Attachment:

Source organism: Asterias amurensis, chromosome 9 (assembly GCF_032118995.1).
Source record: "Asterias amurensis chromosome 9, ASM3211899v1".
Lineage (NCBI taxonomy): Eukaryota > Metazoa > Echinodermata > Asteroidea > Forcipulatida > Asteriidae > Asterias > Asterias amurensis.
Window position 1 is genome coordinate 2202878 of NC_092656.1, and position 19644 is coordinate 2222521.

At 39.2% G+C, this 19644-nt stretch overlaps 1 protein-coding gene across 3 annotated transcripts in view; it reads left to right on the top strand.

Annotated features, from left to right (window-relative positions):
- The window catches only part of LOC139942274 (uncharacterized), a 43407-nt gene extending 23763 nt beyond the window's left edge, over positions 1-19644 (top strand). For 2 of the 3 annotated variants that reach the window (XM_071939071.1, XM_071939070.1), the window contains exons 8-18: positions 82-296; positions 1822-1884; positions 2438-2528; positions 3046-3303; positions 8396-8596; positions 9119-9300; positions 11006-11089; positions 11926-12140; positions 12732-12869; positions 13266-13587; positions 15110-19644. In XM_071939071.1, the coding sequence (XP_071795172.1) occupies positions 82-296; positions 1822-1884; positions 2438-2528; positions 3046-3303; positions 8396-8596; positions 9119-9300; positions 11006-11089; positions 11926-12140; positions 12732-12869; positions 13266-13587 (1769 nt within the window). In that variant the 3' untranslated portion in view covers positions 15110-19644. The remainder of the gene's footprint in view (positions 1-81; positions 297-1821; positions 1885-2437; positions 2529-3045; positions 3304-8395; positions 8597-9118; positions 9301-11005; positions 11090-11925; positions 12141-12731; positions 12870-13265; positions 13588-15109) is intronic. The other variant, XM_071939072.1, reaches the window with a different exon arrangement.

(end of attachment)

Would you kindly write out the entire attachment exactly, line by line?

Source organism: Asterias amurensis, chromosome 9 (assembly GCF_032118995.1).
Source record: "Asterias amurensis chromosome 9, ASM3211899v1".
Lineage (NCBI taxonomy): Eukaryota > Metazoa > Echinodermata > Asteroidea > Forcipulatida > Asteriidae > Asterias > Asterias amurensis.
Window position 1 is genome coordinate 2202878 of NC_092656.1, and position 19644 is coordinate 2222521.

At 39.2% G+C, this 19644-nt stretch overlaps 1 protein-coding gene across 3 annotated transcripts in view; it reads left to right on the top strand.

Annotated features, from left to right (window-relative positions):
- The window catches only part of LOC139942274 (uncharacterized), a 43407-nt gene extending 23763 nt beyond the window's left edge, over positions 1-19644 (top strand). For 2 of the 3 annotated variants that reach the window (XM_071939071.1, XM_071939070.1), the window contains exons 8-18: positions 82-296; positions 1822-1884; positions 2438-2528; positions 3046-3303; positions 8396-8596; positions 9119-9300; positions 11006-11089; positions 11926-12140; positions 12732-12869; positions 13266-13587; positions 15110-19644. In XM_071939071.1, the coding sequence (XP_071795172.1) occupies positions 82-296; positions 1822-1884; positions 2438-2528; positions 3046-3303; positions 8396-8596; positions 9119-9300; positions 11006-11089; positions 11926-12140; positions 12732-12869; positions 13266-13587 (1769 nt within the window). In that variant the 3' untranslated portion in view covers positions 15110-19644. The remainder of the gene's footprint in view (positions 1-81; positions 297-1821; positions 1885-2437; positions 2529-3045; positions 3304-8395; positions 8597-9118; positions 9301-11005; positions 11090-11925; positions 12141-12731; positions 12870-13265; positions 13588-15109) is intronic. The other variant, XM_071939072.1, reaches the window with a different exon arrangement.